Even professional philosophers usually don’t know that Indian philosophy even exists. They may think that the Bhagavad Gita is an example of it, so they get the impression Indian philosophy isn’t all that rigorous or deep. (The Bhagavad Gita is not un-philosophical, but it’s really just an episode in the Mahabharata, an enormous literary epic.) Or they read some Chinese philosophy, get the same impression, and just write off all of Eastern philosophy. (Chinese philosophy is philosophy only in a loose sense.)
Real Indian philosophy looks like this:
If it be asked: how the rememberance of an existent object be said to have an object, and how its rememberance can be without it, it is replied that it is so because of having that form. And the form also is possible because of latent impression even without the sense-object relation.
If it be said: since the remembrance is observed even when the object is extinct, remembrance cannot be said to have an object; how can the remembrance of that object arise without it? Because of being of that form. If it be asked: How can it have that form without sense-object contact? Because of mere latent impression.
The object in the remembrance is only the form of knowledge and it is experienced by witness-intelligence, and not by empirical knowledge. Since the witness is not perceptible like empirical knowledge, there is no infinite regress, nor self-dependence.
I chose this passage at random (from Deutsch and van Buitenen’s Source Book of Advaita Vedanta; it’s Vimuktatman’s 12-century criticism of the Prabhakara theory of perceptual illusion), but it perfectly illustrates why nobody reads, or even knows about, Indian philosophy: it’s too damn hard. Unless you already know all the schools, and all the classic positions and terminology, and all the standard moves, it’s extremely hard to tell what’s happening. You’re not even supposed to read this stuff so much as to memorize it and then get oral instruction.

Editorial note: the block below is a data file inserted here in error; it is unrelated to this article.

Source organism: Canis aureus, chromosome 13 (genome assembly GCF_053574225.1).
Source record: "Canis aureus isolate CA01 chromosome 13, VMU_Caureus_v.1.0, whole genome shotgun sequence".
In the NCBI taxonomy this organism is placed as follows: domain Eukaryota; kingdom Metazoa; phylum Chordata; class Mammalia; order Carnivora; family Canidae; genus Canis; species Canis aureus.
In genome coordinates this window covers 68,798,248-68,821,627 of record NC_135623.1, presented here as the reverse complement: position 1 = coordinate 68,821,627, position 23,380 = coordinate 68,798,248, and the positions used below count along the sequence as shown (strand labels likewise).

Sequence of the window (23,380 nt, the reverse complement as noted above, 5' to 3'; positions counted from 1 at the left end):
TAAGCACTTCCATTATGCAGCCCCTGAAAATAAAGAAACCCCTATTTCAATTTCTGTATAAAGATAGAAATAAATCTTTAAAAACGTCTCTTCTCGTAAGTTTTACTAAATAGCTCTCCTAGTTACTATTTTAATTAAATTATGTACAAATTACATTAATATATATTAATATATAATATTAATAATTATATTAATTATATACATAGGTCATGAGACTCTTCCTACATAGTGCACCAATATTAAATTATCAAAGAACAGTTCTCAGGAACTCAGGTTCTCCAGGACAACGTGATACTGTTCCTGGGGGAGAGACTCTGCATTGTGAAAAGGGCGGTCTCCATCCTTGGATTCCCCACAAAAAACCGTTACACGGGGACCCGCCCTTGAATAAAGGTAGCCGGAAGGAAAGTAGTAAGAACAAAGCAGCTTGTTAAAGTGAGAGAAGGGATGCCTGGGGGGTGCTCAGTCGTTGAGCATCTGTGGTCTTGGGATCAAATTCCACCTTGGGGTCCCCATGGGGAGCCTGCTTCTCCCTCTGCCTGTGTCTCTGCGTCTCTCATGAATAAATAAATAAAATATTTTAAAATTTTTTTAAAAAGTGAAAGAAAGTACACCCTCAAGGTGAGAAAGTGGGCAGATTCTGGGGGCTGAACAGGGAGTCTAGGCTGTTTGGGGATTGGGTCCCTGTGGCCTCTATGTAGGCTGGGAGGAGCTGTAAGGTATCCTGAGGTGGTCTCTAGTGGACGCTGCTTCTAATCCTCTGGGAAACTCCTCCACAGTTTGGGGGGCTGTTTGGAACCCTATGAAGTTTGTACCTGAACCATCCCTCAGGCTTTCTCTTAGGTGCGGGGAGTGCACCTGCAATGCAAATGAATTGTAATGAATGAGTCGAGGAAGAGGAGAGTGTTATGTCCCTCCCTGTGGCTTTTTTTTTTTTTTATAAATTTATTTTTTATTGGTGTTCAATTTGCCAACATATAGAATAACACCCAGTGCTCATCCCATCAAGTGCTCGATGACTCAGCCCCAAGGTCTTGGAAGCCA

Nevertheless, any philosophy student will be able to tell that there’s some serious philosophical work happening here, and the fact that Western philosophers don’t know anything about this stuff is an embarrassment.
There’s a play by Bhatta Jayanta, a 9th-century philosopher, recently released in translation by the Clay Sanskrit Library as Much Ado About Religion, which features a series of debates between members of different philosophical schools. The book is a good way to get a glimpse into the culture and methods of Indian philosophy. (But it’s still hard to follow the arguments.)
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Indians are famously good memorizers. Part of the reason that so many Western philosophers know nothing about Indian philosphy may be that we’re unwilling or unable to attain the level of textual mastery you really need to engage with it.
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Thomas McEvilley’s Shape of Ancient Thought explores the historical relationship between Greek and Indian thought. Any philosopher with even a passing interest in the history of their field should take a look at it.
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Skarphedin has a new post up about the Greek influence on Indian astronomy.